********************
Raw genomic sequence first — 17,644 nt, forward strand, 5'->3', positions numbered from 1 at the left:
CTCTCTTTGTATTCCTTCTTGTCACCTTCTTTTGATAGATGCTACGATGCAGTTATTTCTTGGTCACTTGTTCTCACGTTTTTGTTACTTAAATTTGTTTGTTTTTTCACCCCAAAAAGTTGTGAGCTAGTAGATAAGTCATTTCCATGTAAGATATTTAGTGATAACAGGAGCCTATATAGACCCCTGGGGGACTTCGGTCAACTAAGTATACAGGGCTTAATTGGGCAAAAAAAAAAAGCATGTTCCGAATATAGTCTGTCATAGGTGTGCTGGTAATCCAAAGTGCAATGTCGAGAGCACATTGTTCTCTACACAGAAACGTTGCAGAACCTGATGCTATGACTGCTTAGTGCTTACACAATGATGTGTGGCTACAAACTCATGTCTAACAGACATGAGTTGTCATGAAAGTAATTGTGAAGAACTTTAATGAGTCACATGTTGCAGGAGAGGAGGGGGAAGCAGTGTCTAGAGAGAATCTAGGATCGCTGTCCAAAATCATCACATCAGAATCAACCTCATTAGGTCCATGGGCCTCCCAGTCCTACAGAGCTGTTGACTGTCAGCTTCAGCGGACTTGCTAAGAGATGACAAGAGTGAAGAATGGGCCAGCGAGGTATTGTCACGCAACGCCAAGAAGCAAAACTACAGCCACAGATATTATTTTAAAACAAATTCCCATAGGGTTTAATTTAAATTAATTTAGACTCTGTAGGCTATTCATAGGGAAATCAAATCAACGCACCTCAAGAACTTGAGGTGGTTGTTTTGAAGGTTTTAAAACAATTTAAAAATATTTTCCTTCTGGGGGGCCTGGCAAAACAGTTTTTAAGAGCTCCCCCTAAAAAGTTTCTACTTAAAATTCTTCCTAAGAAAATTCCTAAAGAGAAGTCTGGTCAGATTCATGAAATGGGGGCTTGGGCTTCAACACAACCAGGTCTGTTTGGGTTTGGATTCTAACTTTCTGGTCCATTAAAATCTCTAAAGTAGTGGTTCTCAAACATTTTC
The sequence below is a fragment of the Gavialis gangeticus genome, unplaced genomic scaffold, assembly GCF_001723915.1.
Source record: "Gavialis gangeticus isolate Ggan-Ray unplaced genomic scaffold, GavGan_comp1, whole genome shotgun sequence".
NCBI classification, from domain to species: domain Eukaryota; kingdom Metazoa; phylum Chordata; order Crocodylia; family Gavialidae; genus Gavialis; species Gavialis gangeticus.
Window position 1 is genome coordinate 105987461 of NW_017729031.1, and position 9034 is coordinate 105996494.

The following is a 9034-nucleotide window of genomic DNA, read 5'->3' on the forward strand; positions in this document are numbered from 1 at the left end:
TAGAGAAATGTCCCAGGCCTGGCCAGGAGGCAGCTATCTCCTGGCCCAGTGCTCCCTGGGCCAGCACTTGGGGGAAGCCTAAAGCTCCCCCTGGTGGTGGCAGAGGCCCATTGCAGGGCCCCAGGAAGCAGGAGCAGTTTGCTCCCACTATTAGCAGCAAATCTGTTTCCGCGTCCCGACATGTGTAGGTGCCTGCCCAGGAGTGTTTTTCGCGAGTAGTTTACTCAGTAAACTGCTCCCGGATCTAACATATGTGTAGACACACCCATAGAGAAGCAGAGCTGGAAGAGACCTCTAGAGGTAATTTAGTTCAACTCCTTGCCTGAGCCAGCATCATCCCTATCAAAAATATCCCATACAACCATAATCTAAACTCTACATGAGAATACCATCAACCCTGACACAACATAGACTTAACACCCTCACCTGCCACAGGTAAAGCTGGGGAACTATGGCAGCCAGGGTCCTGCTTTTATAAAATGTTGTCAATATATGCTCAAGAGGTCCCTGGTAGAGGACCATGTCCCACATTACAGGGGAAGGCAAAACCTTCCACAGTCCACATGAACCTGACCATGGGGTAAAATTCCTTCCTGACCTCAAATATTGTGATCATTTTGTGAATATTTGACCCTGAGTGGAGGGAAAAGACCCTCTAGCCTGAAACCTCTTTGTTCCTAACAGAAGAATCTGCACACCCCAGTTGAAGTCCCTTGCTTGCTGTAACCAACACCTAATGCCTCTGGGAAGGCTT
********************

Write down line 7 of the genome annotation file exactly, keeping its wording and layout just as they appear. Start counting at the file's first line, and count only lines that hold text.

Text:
The following is a 9034-nucleotide window of genomic DNA, read 5'->3' on the forward strand; positions in this document are numbered from 1 at the left end: